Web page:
The pandemic has taught us how science fuels a ‘messier’ political system


One of the biggest lessons of the Covid-19 pandemic is how the formal processes of science and medicine feed into the “much messier system” of politics and politics.

That was the view of Professor Philip Nolan, who chaired the group that modeled the trajectory of the virus for the National Public Health Emergency Team (Nphet) which advised the government.

Speaking to the Irish Times at the launch of Pandemonium: Power, Politics and Ireland’s Pandemic, the new book by Irish Times political journalist Jack Horgan-Jones and Irish Independent political correspondent Hugh O’Connell, Professor Nolan called the work “very good journalism”. ” .

He described the book as “really well researched” and “a good document of what happened”.

“Thorough thinking about this will be helpful,” he said.

Professor Nolan, now chief executive of Science Foundation Ireland, said the most important thing to learn from the pandemic was to understand communications and human behavior “in a political and sociological context”.

“It’s not just about knowing what the public health advice is. It is a question of what the government and the people are going to do with public health advice,” he said.

In a speech to a packed gathering at the book launch in Dublin, Horgan-Jones said the pandemic was “all encompassing…in a way that previous crises simply weren’t”.

“There was not a life in the country that was spared and it was the most remarkable story we have ever covered, perhaps the most remarkable story we will ever cover,” he said. he declared.

He said the authors are committed to making their book “the best possible version of the truth; to tell the story in as much detail as possible of an extraordinary moment in Ireland. ”

O’Connell said journalism has been “absolutely essential” since the founding of the state and it has been especially so over the past two years during the pandemic.

Every citizen has been affected by Covid-19, he said, and the authors’ job was “to account for those who make the decisions that dictate our lives”.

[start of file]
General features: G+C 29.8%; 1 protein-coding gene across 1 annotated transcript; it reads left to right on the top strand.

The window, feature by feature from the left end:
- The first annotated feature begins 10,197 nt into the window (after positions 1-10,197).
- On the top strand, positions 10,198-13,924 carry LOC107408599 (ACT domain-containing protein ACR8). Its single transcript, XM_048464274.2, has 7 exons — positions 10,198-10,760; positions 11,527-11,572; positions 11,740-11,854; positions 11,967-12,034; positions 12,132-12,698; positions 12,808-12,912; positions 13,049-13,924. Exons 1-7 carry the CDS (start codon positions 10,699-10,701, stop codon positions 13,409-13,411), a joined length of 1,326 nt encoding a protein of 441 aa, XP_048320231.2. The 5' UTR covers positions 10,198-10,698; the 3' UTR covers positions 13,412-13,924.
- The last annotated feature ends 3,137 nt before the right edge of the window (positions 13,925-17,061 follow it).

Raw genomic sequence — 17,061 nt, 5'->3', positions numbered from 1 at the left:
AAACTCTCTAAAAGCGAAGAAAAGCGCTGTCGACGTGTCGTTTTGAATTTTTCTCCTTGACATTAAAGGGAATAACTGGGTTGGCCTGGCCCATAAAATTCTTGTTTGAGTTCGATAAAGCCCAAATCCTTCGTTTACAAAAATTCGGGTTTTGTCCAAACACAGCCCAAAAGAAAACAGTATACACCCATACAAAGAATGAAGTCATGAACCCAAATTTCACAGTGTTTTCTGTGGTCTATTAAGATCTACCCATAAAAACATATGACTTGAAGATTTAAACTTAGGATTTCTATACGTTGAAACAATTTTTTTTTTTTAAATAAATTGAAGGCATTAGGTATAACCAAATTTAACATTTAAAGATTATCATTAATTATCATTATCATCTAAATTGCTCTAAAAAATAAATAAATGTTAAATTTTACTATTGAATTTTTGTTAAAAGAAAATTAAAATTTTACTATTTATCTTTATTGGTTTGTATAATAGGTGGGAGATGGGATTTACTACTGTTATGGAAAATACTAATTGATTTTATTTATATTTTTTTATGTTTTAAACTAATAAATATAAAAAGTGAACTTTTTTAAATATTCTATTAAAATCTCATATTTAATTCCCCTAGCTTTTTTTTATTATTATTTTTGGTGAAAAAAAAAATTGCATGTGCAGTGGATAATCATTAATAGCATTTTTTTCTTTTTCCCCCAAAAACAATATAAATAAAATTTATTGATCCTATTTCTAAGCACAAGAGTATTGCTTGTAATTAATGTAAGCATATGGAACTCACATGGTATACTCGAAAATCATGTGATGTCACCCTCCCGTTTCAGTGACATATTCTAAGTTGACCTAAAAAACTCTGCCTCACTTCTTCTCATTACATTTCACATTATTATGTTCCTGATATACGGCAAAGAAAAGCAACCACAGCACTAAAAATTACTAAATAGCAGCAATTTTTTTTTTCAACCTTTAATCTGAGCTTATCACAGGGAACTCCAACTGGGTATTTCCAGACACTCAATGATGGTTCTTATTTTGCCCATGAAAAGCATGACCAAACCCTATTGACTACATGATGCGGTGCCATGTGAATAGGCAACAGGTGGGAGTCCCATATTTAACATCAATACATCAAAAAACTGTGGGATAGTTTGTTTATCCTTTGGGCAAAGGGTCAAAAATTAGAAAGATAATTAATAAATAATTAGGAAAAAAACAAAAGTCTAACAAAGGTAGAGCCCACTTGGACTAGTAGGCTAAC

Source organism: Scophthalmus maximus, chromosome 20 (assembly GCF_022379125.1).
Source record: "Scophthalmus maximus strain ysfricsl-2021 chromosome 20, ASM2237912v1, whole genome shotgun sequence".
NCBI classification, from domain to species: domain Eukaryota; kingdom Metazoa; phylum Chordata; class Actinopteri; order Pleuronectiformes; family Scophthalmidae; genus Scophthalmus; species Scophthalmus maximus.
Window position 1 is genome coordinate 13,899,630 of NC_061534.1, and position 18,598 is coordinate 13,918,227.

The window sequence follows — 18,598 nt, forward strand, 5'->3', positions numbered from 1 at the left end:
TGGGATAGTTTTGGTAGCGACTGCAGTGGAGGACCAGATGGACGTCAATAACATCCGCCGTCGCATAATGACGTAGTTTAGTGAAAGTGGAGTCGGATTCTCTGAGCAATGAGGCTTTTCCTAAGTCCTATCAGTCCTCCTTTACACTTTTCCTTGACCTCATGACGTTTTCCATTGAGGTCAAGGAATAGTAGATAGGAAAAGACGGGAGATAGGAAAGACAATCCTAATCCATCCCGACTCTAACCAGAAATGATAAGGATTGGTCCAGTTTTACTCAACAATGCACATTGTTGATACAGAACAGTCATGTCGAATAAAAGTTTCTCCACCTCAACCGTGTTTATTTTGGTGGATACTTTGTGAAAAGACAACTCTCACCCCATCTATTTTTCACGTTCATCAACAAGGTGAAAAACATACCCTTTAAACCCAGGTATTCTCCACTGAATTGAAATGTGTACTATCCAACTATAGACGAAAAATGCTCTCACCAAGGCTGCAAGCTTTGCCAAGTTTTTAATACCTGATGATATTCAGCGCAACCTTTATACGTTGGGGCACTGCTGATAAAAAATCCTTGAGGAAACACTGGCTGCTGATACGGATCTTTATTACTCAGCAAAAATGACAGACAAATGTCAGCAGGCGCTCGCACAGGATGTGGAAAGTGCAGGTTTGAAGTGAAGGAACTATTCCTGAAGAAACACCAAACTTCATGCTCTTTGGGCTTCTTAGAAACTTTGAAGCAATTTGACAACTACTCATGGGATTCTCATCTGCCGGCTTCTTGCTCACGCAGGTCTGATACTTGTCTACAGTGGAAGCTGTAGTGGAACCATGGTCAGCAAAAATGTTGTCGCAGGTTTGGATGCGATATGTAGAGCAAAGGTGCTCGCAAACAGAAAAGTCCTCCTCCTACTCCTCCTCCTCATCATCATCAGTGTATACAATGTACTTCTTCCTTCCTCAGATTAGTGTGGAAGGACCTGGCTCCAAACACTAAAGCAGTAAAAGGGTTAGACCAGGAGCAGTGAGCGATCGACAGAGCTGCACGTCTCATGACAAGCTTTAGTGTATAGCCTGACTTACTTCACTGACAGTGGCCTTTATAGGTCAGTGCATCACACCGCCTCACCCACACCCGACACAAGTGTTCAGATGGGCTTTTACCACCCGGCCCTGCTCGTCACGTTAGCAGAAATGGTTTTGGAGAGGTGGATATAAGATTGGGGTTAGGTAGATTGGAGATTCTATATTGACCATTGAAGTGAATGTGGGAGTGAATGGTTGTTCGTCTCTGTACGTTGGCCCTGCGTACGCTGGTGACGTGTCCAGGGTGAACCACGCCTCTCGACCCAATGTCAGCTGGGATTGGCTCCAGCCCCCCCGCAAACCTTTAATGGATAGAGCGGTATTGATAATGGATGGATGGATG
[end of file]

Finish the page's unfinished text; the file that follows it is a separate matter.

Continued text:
“There was a lot of debate about the leaks during this period, but the leaks were ultimately essential in telling the story of what really happened in Ireland over the last few years,” he said. declared.

“That’s why it’s important because it’s about how it affects you and how the pandemic has affected you.”

Mr Horgan-Jones said their obsession with finding accurate information went so far as to verify what an original source described as ‘the silken curtains’ at senior civil servant Robert Watt’s home which formed the backdrop of his Zoom calls for critical Covid-related meetings. .

Not content with doubling down on details about the curtains, the writers sought confirmation from Tánaiste Leo Varadkar in an interview, prompting what Mr Horgan-Jones called an “unforgettable description” of the Fine Gael leader: “Like something of a boudoir”.

Among the politicians present at the launch at Hodges Figgis bookstore were Social Democrat co-leader Roisin Shortall and Labor TDs Aodhán Ó Ríordáin and Ged Nash.

Fine Gael TD John Paul Phelan said this week’s revelations from the book – that HSE chief executive Paul Reid viewed Health Minister Stephen Donnelly as ‘disrespectful’ at first – were ‘extraordinary comments’ and “unprecedented”.

He said he was looking forward to reading the book in its entirety because Nphet “came out of nowhere to become the dominant player for two years” and Nphet’s politics “always fascinated me”.

The pandemic has taught the political system important lessons about what it could do, he said.

“We’ve never dealt with anything like this before. I think the political class as well as the medical experts have all learned from the last couple of years,” he said.

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